Late on Christmas Eve I received an email forwarded by Ewan Weston, who co-ordinates sightings of colour-ringed Sandwich Terns in the UK, from Mark Boorman who had recently read the ring of one of these terns at Walvis Bay Oyster Beds in Namibia!! Certainly brightened a wet winter evening and absolutely amazing to know exactly where one of these birds is spending their winter, amongst the Pelicans and Flamingos on the Skeleton Coast on the edge of the Namib desert - it's certainly no turkey!

Sunday, 20 December 2015

Christmas wrapping

At a time of year when people marvel at the beauty of the Barn Owl, because they inevitably will have a Christmas card with one on, I have been busy wrapping my latest Christmas box.

Lee Walker, from the Predatory Bird Monitoring Scheme contacted me last year asking for any dead Barn Owls to be forwarded on to him, regardless of how they were killed. They send out the freepost boxes, I usually have one at home so that I can send it off quickly before the birds start decomposing. They aim to quantify any levels of contaminants in the liver and eggs of selected species, to determine how and why they vary between species and regions, how they change over time and the effects they have on individual birds and their populations.
This is the 3rd Barn Owl I have had from this general location in as many months, no wonder that is our worst performing area!

Posted on behalf of Chris Griffiths, Montgomeryshire Barn Owl Group

Monday, 14 December 2015

A pair of Shorties (or what exactly do Short-eared Owls eat?)

The past couple of nights have seen a bit of very successful lamping, both inland and on the coast. On Friday Jacques and I headed up to the Ceri Ridgeway to try and ring a few more Golden Plover. Halfway across the first field I spot a double eye-shine in the beam (this is unusual as with waders you almost always get just one). Initially I thought it might have been a polecat but as I got closer I could make out the unmistakable shape of a Short-eared Owl. Now walking a bit more carefully,  I edged forward until I was close enough to drop the net on it. Only then could I see that, even whilst under the net, it was still holding on tightly to a decapitated Fieldfare it had partially plucked and eaten. Jacques seemed pretty pleased and got to ring his 101 species as a trainee, which isn't bad going in just over 7 months!!. The rest of the fields yielded 5 Woodcock, 7 Golden Plover, 2 Fieldfares (with heads) and a Snipe. We also watched the same or another Shorty in hot pursuit of a Golden Plover that had just flushed in the beam!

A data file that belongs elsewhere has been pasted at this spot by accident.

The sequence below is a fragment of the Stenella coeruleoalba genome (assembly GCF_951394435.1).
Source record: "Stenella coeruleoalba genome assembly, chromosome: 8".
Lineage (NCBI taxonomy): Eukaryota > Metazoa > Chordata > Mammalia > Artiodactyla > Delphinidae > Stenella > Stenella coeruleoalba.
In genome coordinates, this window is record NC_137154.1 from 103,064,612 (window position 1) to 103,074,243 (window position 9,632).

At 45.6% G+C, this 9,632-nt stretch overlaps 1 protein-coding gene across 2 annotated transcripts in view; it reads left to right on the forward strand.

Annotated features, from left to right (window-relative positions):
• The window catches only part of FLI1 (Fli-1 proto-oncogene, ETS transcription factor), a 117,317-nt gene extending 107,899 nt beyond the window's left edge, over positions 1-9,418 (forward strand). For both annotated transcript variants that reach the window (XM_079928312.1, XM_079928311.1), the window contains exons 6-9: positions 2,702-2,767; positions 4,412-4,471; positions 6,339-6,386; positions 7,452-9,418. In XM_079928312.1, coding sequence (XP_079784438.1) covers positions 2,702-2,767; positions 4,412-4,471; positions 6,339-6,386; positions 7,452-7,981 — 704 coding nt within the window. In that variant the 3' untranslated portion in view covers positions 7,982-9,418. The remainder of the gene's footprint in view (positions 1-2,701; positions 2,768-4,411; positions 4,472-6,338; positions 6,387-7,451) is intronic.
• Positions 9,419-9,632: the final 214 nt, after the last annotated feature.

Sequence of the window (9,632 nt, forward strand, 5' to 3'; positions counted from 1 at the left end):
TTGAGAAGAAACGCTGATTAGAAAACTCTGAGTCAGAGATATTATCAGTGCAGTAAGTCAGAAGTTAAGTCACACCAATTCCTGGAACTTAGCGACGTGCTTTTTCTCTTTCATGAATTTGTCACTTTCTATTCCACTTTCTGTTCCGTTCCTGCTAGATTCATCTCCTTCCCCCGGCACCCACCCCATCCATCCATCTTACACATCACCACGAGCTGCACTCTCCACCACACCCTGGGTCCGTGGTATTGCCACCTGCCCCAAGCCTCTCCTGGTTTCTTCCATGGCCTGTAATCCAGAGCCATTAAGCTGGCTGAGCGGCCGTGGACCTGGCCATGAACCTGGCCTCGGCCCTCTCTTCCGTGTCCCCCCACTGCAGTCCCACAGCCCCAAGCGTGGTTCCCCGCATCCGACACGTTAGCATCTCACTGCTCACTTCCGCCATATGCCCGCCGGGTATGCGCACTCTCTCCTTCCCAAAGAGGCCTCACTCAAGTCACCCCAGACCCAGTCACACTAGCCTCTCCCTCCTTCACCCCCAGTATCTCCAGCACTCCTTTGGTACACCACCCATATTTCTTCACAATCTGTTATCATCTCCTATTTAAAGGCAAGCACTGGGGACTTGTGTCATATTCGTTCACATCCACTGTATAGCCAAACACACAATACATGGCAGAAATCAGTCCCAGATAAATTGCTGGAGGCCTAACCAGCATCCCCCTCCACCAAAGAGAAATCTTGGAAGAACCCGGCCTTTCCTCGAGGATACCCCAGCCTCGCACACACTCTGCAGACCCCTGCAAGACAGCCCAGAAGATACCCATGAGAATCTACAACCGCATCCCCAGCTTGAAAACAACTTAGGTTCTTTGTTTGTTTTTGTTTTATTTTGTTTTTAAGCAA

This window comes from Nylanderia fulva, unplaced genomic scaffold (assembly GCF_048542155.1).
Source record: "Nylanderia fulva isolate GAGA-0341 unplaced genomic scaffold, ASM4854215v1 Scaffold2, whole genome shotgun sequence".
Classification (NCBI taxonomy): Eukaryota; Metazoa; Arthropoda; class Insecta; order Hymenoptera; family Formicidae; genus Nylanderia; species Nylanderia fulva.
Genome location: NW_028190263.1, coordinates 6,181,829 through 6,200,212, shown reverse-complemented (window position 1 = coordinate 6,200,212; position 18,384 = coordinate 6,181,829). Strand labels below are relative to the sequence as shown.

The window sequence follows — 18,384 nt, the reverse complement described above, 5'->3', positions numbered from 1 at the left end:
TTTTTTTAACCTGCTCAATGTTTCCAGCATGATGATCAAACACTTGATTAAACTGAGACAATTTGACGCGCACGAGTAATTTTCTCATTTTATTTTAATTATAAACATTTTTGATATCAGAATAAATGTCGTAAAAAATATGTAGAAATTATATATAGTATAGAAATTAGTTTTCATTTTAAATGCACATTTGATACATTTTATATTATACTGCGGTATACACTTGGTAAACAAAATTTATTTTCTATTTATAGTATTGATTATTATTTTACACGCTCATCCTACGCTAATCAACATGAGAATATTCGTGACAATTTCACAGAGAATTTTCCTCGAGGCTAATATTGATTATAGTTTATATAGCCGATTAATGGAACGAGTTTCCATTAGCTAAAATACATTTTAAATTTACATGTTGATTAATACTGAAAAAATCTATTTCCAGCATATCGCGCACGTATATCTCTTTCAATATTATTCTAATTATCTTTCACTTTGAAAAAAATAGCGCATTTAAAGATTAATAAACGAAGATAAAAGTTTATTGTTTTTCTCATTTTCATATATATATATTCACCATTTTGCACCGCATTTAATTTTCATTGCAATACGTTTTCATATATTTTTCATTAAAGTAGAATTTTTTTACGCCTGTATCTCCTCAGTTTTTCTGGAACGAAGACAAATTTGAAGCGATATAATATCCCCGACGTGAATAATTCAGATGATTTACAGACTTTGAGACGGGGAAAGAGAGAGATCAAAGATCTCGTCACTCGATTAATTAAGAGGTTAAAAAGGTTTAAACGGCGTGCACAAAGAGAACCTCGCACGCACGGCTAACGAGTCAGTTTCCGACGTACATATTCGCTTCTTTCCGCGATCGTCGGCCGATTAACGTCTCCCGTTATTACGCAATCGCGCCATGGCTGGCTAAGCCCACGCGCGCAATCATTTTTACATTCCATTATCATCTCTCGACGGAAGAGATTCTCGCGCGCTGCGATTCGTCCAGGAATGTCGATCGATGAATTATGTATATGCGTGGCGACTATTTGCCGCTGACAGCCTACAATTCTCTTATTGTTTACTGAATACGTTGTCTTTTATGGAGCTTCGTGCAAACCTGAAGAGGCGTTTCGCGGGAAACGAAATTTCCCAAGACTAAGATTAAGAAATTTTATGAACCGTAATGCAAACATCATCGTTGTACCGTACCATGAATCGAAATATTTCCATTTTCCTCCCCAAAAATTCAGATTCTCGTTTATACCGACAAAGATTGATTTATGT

This bird was aged as a first-year female based on tail pattern and the
 buff background colour and barring on the outer secondaries. 

The following evening Jane joined us and we headed down to Ynyslas to see what waders we could catch on the high tide. There were a good number of Redshank present and we quickly caught 23 (and could have easily caught another 10) before realising that I only had 22 'D2' rings on me! Was a bit traumatised to have to release one without a ring!

Having run out of rings for Redshank we decide to have a quick walk around the fields for Woodcock, Snipe and Jack Snipe. Halfway around the usual beat, having failed to get anywhere near any of the 20+ Snipe flushed, I get a double eyeshine in the beam again. As I get closer I can see it is another Short-eared Owl! Only one problem, there's a great big pool of water between me and it. Go round or keep it in the beam and go straight across? I opt for the latter and walk as quietly as I can through the middle of the pool. Thankfully, the owl sits tight and is soon under the net and I can then see why it was reluctant to fly off - it was sitting on the half-eaten remains of a freshly killed Lapwing!

This bird was also aged and sexed as a first-year female although on seeing these photos I'm beginning to doubt the sexing of the first bird? It could just be the different lighting but it appears to be much paler than this one. Advise from anyone with more  experience of the species is very welcome!

Over the past few winters we have caught (or narrowly missed) several Shorties whilst they were on freshly caught prey items - Lapwing (2), Redshank, Knot and Fieldfare. I'm staggered at the size of prey they will tackle - Short-eared Owls weigh around 300g whereas a Lapwing weighs about 250g and a Redshank about 150g so that's a half to well over two-thirds their own body weight! They are clearly fearsome predators of waders and surprisingly nocturnal too!

PS Since this post went live some concern has been expressed to BTO by another ringer that these owls may have been near starvation and that is why they were reluctant to fly off! By way of reassurance I can confirm that both these owls were perfectly fit and healthy and weighed 309g and 335g respectively - well within normal limits. TC.